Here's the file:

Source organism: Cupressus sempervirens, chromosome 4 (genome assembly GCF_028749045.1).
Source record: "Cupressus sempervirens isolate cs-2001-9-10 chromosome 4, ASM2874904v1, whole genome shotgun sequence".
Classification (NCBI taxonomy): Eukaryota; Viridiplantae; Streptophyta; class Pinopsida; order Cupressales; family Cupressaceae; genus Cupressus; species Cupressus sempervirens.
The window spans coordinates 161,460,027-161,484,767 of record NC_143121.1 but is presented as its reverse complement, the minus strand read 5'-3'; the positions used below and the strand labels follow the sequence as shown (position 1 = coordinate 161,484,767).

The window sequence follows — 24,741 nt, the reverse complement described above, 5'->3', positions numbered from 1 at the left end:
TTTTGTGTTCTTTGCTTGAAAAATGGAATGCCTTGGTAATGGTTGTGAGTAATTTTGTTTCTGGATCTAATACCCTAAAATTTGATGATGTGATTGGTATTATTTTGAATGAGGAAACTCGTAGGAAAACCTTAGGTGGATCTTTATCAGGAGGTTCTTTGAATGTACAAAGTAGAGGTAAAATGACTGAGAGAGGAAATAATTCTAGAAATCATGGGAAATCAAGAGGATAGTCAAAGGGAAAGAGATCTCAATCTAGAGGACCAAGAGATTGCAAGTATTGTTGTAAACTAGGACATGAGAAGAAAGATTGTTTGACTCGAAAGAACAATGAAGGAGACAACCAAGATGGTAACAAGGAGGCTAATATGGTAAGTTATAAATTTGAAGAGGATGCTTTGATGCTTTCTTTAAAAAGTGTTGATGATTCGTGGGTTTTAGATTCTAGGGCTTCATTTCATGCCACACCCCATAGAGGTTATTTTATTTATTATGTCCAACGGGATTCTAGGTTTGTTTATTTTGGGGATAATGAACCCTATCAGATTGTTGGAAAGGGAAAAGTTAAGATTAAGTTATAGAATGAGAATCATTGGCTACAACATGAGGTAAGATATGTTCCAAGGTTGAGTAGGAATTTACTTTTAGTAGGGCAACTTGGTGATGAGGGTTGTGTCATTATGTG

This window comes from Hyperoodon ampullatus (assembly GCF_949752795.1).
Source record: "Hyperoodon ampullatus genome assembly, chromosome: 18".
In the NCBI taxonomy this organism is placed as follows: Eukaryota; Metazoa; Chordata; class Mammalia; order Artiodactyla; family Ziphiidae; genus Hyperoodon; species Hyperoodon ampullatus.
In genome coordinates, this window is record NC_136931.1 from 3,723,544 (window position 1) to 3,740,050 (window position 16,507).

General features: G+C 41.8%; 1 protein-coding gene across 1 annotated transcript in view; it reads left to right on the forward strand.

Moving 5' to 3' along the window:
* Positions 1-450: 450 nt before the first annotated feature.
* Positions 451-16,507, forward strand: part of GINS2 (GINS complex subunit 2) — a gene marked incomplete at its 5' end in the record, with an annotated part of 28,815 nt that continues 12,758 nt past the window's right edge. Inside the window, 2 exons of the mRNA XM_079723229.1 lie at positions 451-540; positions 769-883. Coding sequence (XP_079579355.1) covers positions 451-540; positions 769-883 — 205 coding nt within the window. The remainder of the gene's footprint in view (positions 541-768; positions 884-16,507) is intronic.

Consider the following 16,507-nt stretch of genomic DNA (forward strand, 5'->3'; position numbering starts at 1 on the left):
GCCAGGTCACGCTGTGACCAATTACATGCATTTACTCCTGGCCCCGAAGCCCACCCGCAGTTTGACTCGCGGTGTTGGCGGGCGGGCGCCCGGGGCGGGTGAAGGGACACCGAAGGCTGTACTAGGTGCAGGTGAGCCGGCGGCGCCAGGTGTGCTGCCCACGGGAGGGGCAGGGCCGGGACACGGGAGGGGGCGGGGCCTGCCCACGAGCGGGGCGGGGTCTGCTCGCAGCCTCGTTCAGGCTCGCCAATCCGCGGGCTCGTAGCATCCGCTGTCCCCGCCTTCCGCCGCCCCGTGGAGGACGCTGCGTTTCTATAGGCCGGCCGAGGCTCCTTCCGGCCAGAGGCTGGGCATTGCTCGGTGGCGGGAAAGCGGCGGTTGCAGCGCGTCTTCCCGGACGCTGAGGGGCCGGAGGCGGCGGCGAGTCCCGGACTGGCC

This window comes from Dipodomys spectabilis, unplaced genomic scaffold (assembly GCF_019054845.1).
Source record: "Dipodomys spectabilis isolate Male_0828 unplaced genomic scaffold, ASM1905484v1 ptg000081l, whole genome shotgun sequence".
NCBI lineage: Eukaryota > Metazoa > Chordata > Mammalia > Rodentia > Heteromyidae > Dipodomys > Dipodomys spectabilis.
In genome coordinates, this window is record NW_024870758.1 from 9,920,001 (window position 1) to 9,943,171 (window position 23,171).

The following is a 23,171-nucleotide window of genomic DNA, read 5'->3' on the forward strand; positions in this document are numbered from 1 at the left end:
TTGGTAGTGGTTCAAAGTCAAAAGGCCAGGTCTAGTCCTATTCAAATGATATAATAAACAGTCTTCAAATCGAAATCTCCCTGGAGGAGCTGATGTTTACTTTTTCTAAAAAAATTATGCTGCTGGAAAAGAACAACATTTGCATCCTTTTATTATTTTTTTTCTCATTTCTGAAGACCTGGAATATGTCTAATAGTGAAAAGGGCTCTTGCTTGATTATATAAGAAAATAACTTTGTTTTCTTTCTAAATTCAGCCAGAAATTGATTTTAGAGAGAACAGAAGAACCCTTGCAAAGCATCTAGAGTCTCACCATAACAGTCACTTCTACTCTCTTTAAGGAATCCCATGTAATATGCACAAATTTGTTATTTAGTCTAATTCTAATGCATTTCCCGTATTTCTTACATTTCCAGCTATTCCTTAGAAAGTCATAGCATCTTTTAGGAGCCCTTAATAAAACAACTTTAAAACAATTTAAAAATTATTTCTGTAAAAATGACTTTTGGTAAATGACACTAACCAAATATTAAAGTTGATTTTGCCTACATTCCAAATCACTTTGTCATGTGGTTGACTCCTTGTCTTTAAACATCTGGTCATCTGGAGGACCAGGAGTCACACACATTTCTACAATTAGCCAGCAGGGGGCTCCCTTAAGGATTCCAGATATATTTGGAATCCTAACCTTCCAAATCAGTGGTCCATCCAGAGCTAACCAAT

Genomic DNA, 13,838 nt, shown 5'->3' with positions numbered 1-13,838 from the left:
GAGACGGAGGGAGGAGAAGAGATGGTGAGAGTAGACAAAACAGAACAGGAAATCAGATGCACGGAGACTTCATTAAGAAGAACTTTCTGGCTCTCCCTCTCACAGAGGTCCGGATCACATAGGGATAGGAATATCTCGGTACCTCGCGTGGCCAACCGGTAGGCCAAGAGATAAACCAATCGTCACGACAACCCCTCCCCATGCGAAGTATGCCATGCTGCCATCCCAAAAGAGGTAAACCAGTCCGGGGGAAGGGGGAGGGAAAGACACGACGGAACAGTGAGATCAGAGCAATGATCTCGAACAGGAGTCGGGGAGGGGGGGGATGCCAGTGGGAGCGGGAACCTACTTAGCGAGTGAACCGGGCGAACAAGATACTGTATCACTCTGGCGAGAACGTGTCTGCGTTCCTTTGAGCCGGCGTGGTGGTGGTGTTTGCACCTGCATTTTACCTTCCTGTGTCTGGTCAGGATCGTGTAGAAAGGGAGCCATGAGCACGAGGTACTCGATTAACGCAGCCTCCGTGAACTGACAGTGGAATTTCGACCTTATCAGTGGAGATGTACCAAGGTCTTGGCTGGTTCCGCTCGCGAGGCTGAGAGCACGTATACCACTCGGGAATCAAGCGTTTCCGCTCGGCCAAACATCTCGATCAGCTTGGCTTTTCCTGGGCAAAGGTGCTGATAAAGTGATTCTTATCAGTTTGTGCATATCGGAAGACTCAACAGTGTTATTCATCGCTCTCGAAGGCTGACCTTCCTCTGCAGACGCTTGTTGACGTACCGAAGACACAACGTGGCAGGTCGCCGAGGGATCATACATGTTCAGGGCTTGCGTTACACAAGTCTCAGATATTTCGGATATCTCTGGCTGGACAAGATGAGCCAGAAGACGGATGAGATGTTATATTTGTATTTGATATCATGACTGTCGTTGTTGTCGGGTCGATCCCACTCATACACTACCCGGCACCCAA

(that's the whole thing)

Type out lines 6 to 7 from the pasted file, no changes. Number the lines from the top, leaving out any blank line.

TTTTGTGTTCTTTGCTTGAAAAATGGAATGCCTTGGTAATGGTTGTGAGTAATTTTGTTTCTGGATCTAATACCCTAAAATTTGATGATGTGATTGGTATTATTTTGAATGAGGAAACTCGTAGGAAAACCTTAGGTGGATCTTTATCAGGAGGTTCTTTGAATGTACAAAGTAGAGGTAAAATGACTGAGAGAGGAAATAATTCTAGAAATCATGGGAAATCAAGAGGATAGTCAAAGGGAAAGAGATCTCAATCTAGAGGACCAAGAGATTGCAAGTATTGTTGTAAACTAGGACATGAGAAGAAAGATTGTTTGACTCGAAAGAACAATGAAGGAGACAACCAAGATGGTAACAAGGAGGCTAATATGGTAAGTTATAAATTTGAAGAGGATGCTTTGATGCTTTCTTTAAAAAGTGTTGATGATTCGTGGGTTTTAGATTCTAGGGCTTCATTTCATGCCACACCCCATAGAGGTTATTTTATTTATTATGTCCAACGGGATTCTAGGTTTGTTTATTTTGGGGATAATGAACCCTATCAGATTGTTGGAAAGGGAAAAGTTAAGATTAAGTTATAGAATGAGAATCATTGGCTACAACATGAGGTAAGATATGTTCCAAGGTTGAGTAGGAATTTACTTTTAGTAGGGCAACTTGGTGATGAGGGTTGTGTCATTATGTG

This window comes from Hyperoodon ampullatus (assembly GCF_949752795.1).